Oakwood Cottages on Briggs Highway is just seven miles outside my hometown and this is where we spent our childhood summers.
We left a big house with lots of space and a washer/dryer in the basement for my mom, and packed up the car, shut up the house and journeyed the 7 miles to spend the summer at a bungalow colony sharing our lives with 20 other families for two months.
My grandfather owned the colony and my dad as his son: a skilled electrician and jack of all trades, felt duty-bound to support him. So we all went.
As kids, we were happy in late June to leave our big house and move into a smaller bungalow and join a bunch of kids from the Bronx for the summer in a day camp. After all, we were the owner’s grandkids, not that that gave us much status, really. But at the beginning of the summer, it was exciting, by early August I was thinking about my new school supplies and longing for my own room and friends.
My mom always went kicking and screaming. She never saw these two months as an adventure. She was situated way too close to her in-laws and the responsibilities that came with being related to the owners, like answering the house phone, selling ice cream, dealing with renter complaints and walking back and forth to the laundry room. Sure she had lots of women to play mah jong with during the day, but still this was not enough an incentive.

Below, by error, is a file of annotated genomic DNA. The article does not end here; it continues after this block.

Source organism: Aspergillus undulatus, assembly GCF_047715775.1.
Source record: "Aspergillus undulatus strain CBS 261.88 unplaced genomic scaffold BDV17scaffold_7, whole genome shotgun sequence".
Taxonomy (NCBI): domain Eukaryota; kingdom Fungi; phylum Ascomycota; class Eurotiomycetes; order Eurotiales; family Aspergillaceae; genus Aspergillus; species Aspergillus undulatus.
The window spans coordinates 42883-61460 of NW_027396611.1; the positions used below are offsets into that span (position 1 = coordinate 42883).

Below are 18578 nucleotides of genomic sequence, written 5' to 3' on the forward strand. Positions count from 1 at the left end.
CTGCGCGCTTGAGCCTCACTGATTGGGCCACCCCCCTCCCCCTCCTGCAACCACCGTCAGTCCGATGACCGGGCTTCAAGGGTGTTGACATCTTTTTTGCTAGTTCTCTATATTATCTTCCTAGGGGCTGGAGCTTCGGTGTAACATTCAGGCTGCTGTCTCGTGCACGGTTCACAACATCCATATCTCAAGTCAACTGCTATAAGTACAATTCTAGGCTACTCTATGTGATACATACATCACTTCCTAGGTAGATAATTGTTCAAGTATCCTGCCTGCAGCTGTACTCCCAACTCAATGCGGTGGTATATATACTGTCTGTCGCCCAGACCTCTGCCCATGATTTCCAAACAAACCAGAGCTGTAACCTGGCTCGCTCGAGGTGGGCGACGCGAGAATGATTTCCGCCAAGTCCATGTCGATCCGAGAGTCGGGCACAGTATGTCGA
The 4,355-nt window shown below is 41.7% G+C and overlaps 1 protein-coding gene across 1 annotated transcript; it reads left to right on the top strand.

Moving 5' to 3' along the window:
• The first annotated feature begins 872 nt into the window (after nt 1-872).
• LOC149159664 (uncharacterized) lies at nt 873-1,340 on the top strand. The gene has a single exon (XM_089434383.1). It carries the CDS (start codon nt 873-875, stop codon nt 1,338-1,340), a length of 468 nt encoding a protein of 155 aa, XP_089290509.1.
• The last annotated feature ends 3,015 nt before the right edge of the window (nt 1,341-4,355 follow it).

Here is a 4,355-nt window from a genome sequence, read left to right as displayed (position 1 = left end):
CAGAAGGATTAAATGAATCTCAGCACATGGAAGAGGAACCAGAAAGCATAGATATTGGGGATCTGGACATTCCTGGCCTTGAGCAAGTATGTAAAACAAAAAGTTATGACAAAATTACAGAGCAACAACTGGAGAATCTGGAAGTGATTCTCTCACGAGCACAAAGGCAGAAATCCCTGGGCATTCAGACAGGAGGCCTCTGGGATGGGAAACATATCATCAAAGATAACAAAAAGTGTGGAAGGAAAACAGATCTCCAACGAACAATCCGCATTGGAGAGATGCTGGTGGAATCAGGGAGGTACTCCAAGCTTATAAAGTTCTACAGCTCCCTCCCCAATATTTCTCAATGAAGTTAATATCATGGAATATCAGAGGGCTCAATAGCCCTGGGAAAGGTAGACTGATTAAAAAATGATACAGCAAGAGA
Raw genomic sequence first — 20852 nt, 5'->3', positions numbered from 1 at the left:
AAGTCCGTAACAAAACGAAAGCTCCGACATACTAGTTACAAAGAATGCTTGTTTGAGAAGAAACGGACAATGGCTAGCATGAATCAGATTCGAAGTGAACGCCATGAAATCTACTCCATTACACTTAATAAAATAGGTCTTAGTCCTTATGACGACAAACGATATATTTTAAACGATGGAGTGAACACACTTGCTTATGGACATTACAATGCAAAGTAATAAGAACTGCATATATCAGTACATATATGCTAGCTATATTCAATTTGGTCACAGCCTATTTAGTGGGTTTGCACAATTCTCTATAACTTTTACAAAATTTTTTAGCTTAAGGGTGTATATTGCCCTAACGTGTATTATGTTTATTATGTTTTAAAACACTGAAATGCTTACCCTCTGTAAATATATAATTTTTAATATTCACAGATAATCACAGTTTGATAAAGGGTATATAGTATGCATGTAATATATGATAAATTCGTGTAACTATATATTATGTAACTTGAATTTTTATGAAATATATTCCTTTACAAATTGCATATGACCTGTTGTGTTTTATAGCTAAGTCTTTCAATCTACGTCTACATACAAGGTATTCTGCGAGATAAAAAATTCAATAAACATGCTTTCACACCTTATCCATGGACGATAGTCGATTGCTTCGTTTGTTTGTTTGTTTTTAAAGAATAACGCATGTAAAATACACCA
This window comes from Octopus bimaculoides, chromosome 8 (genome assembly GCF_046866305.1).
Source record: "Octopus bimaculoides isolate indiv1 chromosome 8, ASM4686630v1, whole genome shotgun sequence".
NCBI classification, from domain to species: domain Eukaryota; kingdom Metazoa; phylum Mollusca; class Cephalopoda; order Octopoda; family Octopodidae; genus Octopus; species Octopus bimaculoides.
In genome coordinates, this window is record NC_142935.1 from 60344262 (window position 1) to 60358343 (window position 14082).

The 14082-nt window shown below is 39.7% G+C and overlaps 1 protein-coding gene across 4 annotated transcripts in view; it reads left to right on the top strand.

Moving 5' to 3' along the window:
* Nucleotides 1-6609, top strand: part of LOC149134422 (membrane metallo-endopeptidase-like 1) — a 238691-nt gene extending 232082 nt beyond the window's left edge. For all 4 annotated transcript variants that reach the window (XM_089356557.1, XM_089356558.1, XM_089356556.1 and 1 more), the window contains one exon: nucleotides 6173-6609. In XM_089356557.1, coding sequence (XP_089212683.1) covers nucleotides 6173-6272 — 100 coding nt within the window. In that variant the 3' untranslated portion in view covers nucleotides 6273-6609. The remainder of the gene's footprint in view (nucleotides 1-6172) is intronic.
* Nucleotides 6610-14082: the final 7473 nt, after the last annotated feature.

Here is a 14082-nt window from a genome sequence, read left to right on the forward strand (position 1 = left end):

As kids, we were more focused on our own lives at Oakwood. It was only in August, mid August that we started to side with her on our departure date.
By the time I was a a teenager the Cherry Hill Hotel just up the short hill, opened up social, romantic possibilities. Older guys in the hotel band and in the dining room were easy to get to and a group of us from Oakwood flocked there.
I had my first older guy, Bernie Katz, who played the piano,made love to the piano and I loved him, especially when he sent the music to my heart. Sadly, at 15 I was held back by his height. I was taller, by 3 inches. So ridiculous. I still wonder if it was the inches that eventually turned me off. Oh well…
And now with Tuvia after years of being away from the colony, I drove up Briggs Highway to Oakwood, no longer Oakwood.
Soon after my grandparents died my dad and his sister sold the colony to the Domerew family who lived across the road and they let the colony go as many of the former and new owners of the land up and down this back road and many roads in the Borschet Belt. Some of the properties were bought by religious groups for summer camps but most were just left to return to nature.
Who spends summers in the mountains anymore?
I wanted Tuvia to see this piece of my past and he loved the ride. After all, he thought a bungalow was a log cabin.
It was painful for me, surprisingly painful.
There’s more to say, but not now…guitar lesson!
Lots of Slices at Two Writing Teachers